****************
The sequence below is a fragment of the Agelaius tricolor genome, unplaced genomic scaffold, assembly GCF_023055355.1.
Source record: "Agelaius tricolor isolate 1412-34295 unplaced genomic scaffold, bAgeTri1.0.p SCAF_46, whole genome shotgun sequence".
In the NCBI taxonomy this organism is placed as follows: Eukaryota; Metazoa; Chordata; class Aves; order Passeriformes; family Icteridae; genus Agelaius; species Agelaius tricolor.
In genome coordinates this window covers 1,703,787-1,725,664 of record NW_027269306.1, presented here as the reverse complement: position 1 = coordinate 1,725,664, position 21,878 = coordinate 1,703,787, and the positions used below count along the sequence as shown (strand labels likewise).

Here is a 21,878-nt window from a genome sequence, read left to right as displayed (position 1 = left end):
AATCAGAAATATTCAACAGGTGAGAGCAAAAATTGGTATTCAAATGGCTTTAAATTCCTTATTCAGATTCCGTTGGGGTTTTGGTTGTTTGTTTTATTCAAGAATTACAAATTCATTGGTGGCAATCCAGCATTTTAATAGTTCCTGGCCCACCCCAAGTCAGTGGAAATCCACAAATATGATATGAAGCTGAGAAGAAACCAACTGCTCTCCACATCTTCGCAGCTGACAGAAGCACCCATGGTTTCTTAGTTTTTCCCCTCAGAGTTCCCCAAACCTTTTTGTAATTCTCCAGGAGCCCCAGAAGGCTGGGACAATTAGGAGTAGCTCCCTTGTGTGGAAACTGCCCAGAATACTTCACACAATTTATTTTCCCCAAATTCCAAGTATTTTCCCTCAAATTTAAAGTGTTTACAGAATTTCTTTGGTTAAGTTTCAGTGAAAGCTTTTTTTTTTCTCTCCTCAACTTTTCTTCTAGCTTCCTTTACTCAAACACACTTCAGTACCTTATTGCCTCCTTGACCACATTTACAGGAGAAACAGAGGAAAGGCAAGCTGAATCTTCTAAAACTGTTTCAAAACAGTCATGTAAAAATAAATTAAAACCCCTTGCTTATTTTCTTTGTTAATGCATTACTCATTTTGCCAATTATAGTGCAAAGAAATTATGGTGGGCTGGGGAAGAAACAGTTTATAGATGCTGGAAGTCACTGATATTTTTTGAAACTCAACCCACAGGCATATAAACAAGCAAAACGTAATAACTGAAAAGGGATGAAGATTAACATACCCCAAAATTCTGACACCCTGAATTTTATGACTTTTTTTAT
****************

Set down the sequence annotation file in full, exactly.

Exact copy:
The sequence below is a fragment of the Agelaius tricolor genome, unplaced genomic scaffold, assembly GCF_023055355.1.
Source record: "Agelaius tricolor isolate 1412-34295 unplaced genomic scaffold, bAgeTri1.0.p SCAF_46, whole genome shotgun sequence".
In the NCBI taxonomy this organism is placed as follows: Eukaryota; Metazoa; Chordata; class Aves; order Passeriformes; family Icteridae; genus Agelaius; species Agelaius tricolor.
In genome coordinates this window covers 1,703,787-1,725,664 of record NW_027269306.1, presented here as the reverse complement: position 1 = coordinate 1,725,664, position 21,878 = coordinate 1,703,787, and the positions used below count along the sequence as shown (strand labels likewise).

Here is a 21,878-nt window from a genome sequence, read left to right as displayed (position 1 = left end):
AATCAGAAATATTCAACAGGTGAGAGCAAAAATTGGTATTCAAATGGCTTTAAATTCCTTATTCAGATTCCGTTGGGGTTTTGGTTGTTTGTTTTATTCAAGAATTACAAATTCATTGGTGGCAATCCAGCATTTTAATAGTTCCTGGCCCACCCCAAGTCAGTGGAAATCCACAAATATGATATGAAGCTGAGAAGAAACCAACTGCTCTCCACATCTTCGCAGCTGACAGAAGCACCCATGGTTTCTTAGTTTTTCCCCTCAGAGTTCCCCAAACCTTTTTGTAATTCTCCAGGAGCCCCAGAAGGCTGGGACAATTAGGAGTAGCTCCCTTGTGTGGAAACTGCCCAGAATACTTCACACAATTTATTTTCCCCAAATTCCAAGTATTTTCCCTCAAATTTAAAGTGTTTACAGAATTTCTTTGGTTAAGTTTCAGTGAAAGCTTTTTTTTTTCTCTCCTCAACTTTTCTTCTAGCTTCCTTTACTCAAACACACTTCAGTACCTTATTGCCTCCTTGACCACATTTACAGGAGAAACAGAGGAAAGGCAAGCTGAATCTTCTAAAACTGTTTCAAAACAGTCATGTAAAAATAAATTAAAACCCCTTGCTTATTTTCTTTGTTAATGCATTACTCATTTTGCCAATTATAGTGCAAAGAAATTATGGTGGGCTGGGGAAGAAACAGTTTATAGATGCTGGAAGTCACTGATATTTTTTGAAACTCAACCCACAGGCATATAAACAAGCAAAACGTAATAACTGAAAAGGGATGAAGATTAACATACCCCAAAATTCTGACACCCTGAATTTTATGACTTTTTTTAT